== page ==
Surrogacy in India

In this video, Accredited Family Law Specialist and Page Provan Director Stephen Page discusses surrogacy in India.

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Surrogacy in India

 

In this video, Accredited Family Law Specialist and Page Provan Director Stephen Page discusses surrogacy in India.

Transcript

G’day. I’m Stephen Page from Page Provan Family and Fertility Lawyers. And today I’m talking about surrogacy in India. 

I’m commonly asked by other lawyers or sometimes intended parents, “Well can people go to India and can they do surrogacy in India?” The answer is most of the time, they can’t. It’s really that simple. 

If you’re an Aussie and you are thinking about doing surrogacy in India, just forget it.

India really put down the roller doors on surrogacy for Australians in 2012 and again restricted them from recollection in 2014 and then again in about 2016. 

India quite clearly does not want foreign citizens coming to India for surrogacy and it did this initially by administrative acts, not by any law, certainly not by any act of Parliament. There was a bill going through Parliament, I believe it’s now gone through, but it took from 2008 to 2021 or 2022 to get through. But in the meantime, India restricted pretty well everyone from undertaking surrogacy in India. 

Now there will be some people living in Australia who are not Australian citizens but are citizens of India. These people may be able to undertake surrogacy in India. 

I’ve had a small number of Australian residents who are citizens of India or who are now Australian citizens, but haven’t formally stopped being Indian citizens. 

India is different from Australia in that you can only be an Indian citizen. You can’t be a citizen of anywhere else. Australia, you can be a dual citizen or triple or quadruple, however many.

We used to be that way, but now we have that flexibility. So there are many Indian migrants to Australia who have taken up Australian citizen and haven’t formally said to the Indian government that they are now Australian citizens. They will need to do so, but sometimes surrogacy may be available to them.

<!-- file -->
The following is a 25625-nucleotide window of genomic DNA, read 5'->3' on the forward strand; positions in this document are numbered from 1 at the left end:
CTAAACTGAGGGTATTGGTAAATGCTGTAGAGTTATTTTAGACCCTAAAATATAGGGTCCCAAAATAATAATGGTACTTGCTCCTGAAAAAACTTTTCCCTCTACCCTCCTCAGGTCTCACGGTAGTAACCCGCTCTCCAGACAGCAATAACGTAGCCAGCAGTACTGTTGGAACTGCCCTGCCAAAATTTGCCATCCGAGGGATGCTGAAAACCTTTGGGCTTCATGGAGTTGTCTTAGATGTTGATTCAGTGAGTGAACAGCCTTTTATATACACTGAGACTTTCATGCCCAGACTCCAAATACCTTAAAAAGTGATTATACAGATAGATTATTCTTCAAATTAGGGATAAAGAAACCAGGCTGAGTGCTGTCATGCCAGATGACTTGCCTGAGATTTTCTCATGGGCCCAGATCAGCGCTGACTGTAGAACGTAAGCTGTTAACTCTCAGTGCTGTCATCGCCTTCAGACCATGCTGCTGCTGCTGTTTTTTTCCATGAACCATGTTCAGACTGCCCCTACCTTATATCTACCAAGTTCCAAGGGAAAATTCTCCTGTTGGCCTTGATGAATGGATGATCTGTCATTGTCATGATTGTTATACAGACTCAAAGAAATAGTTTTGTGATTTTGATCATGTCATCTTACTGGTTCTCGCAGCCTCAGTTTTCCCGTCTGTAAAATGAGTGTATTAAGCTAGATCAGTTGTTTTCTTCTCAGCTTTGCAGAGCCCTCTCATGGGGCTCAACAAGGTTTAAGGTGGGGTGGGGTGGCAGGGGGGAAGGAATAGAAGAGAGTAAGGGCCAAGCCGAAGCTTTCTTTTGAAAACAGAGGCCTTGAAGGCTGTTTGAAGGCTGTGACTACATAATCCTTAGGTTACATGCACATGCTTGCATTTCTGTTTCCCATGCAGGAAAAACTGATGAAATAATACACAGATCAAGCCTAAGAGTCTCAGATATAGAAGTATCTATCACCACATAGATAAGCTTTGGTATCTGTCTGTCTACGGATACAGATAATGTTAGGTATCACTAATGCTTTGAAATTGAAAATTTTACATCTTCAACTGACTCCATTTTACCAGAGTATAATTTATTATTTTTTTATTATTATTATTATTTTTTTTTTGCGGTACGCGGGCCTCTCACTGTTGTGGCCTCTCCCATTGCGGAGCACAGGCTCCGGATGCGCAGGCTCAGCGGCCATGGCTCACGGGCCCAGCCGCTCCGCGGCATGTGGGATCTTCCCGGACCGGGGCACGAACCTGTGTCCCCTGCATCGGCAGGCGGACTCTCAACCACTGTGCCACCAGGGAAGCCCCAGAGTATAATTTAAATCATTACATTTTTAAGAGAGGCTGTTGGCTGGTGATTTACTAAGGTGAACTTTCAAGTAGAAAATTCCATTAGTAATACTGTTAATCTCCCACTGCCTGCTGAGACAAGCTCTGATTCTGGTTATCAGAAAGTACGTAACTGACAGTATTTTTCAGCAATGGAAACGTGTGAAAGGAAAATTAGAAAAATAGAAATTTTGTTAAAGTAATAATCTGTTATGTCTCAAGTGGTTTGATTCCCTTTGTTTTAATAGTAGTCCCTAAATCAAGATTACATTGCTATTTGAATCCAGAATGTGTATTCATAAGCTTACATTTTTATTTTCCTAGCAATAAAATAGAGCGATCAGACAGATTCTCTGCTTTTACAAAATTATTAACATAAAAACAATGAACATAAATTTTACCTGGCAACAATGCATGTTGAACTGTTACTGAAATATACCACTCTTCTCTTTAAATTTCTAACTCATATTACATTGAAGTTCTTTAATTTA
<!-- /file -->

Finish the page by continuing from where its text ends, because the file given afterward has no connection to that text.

The law in India is quite clear that traditional surrogacy is not allowed, that the surrogate must be a one-time surrogate only, so she can’t have done it several times over. 

From recollection, the new restrictions are that she must also be a relative. It’s only open to heterosexual married couples and it can’t be commercial. So there are great restrictions on how it can occur. Within those limitations, there will be some Indian Australian residents who can undertake surrogacy in India. They must also make sure that they don’t accidentally breach the requirements of Australian laws. In particular Queensland, New South Wales, the ACT are quite clear don’t go overseas for commercial surrogacy and South Australia, Western Australia and soon the Northern Territory also say in some circumstances you can be committing offences overseas with commercial surrogacy journeys.

I suggest to get advice from an Australian lawyer first who’s familiar with this process in India of Australians going over there. And someone like me. And I say that because I’ve seen some Australian-Indian citizens who have undertaken surrogacy in India who didn’t get that advice first and got stuck and their kids got stuck there. I think the worst case I saw took about twelve or 18 months before the children could be reunited with their parents here and they had to be cared for by grandparents there. Highly traumatic; added to their cost greatly. The difficulty was having to navigate the mix of the complex mix and inconsistent mix of Indian and Australian laws.

So if you fit within that narrow parameter, you can do it. You have to be careful. I suggest getting legal advice first because what you don’t want is to be one of those category of couples who are stuck because I can tell you that’s awful, painful, traumatic and costly and likely damaging to your ongoing relationship. So good luck with that. Get advice first.

I’m Stephen Page from Page Provan. Thank you.

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